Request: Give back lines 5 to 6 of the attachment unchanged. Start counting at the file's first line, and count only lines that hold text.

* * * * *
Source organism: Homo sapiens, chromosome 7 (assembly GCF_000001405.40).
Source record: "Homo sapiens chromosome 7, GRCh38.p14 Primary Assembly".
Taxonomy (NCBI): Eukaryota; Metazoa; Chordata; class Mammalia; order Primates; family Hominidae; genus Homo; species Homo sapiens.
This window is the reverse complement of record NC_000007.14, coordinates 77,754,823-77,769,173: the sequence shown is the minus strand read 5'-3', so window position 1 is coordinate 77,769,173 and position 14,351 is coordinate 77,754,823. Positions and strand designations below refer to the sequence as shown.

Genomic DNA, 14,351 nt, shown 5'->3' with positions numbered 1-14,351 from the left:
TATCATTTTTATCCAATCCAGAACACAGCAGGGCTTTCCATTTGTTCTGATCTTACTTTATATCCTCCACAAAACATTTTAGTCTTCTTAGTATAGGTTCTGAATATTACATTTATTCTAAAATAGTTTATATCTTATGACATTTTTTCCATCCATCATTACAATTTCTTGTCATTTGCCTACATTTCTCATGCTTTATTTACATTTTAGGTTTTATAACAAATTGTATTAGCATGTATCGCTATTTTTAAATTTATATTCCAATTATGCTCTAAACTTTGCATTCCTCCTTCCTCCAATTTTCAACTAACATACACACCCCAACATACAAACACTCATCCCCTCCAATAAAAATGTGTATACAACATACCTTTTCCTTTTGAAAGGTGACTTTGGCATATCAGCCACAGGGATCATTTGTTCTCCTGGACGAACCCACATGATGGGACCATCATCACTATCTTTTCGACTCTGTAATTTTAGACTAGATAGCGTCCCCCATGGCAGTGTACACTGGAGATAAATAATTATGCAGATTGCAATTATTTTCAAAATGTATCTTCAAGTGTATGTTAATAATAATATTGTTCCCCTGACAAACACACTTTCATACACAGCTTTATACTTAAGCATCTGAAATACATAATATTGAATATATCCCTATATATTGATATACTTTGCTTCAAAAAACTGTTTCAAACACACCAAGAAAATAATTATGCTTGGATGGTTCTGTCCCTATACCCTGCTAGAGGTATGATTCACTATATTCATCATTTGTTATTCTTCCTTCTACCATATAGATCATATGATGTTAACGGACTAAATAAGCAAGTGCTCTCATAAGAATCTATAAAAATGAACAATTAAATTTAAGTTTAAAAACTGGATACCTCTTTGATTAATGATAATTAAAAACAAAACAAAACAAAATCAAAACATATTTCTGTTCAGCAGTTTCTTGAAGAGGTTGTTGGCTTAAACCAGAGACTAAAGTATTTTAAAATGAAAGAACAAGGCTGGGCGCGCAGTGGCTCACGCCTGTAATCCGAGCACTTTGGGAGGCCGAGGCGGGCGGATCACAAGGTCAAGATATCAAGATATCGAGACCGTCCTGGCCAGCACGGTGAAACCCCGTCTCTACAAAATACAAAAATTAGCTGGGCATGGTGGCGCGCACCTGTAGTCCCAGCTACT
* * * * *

Genomic DNA, 14,351 nt, shown 5'->3' with positions numbered 1-14,351 from the left:
TATCATTTTTATCCAATCCAGAACACAGCAGGGCTTTCCATTTGTTCTGATCTTACTTTATATCCTCCACAAAACATTTTAGTCTTCTTAGTATAGGTTCTGAATATTACATTTATTCTAAAATAGTTTATATCTTATGACATTTTTTCCATCCATCATTACAATTTCTTGTCATTTGCCTACATTTCTCATGCTTTATTTACATTTTAGGTTTTATAACAAATTGTATTAGCATGTATCGCTATTTTTAAATTTATATTCCAATTATGCTCTAAACTTTGCATTCCTCCTTCCTCCAATTTTCAACTAACATACACACCCCAACATACAAACACTCATCCCCTCCAATAAAAATGTGTATACAACATACCTTTTCCTTTTGAAAGGTGACTTTGGCATATCAGCCACAGGGATCATTTGTTCTCCTGGACGAACCCACATGATGGGACCATCATCACTATCTTTTCGACTCTGTAATTTTAGACTAGATAGCGTCCCCCATGGCAGTGTACACTGGAGATAAATAATTATGCAGATTGCAATTATTTTCAAAATGTATCTTCAAGTGTATGTTAATAATAATATTGTTCCCCTGACAAACACACTTTCATACACAGCTTTATACTTAAGCATCTGAAATACATAATATTGAATATATCCCTATATATTGATATACTTTGCTTCAAAAAACTGTTTCAAACACACCAAGAAAATAATTATGCTTGGATGGTTCTGTCCCTATACCCTGCTAGAGGTATGATTCACTATATTCATCATTTGTTATTCTTCCTTCTACCATATAGATCATATGATGTTAACGGACTAAATAAGCAAGTGCTCTCATAAGAATCTATAAAAATGAACAATTAAATTTAAGTTTAAAAACTGGATACCTCTTTGATTAATGATAATTAAAAACAAAACAAAACAAAATCAAAACATATTTCTGTTCAGCAGTTTCTTGAAGAGGTTGTTGGCTTAAACCAGAGACTAAAGTATTTTAAAATGAAAGAACAAGGCTGGGCGCGCAGTGGCTCACGCCTGTAATCCGAGCACTTTGGGAGGCCGAGGCGGGCGGATCACAAGGTCAAGATATCAAGATATCGAGACCGTCCTGGCCAGCACGGTGAAACCCCGTCTCTACAAAATACAAAAATTAGCTGGGCATGGTGGCGCGCACCTGTAGTCCCAGCTACT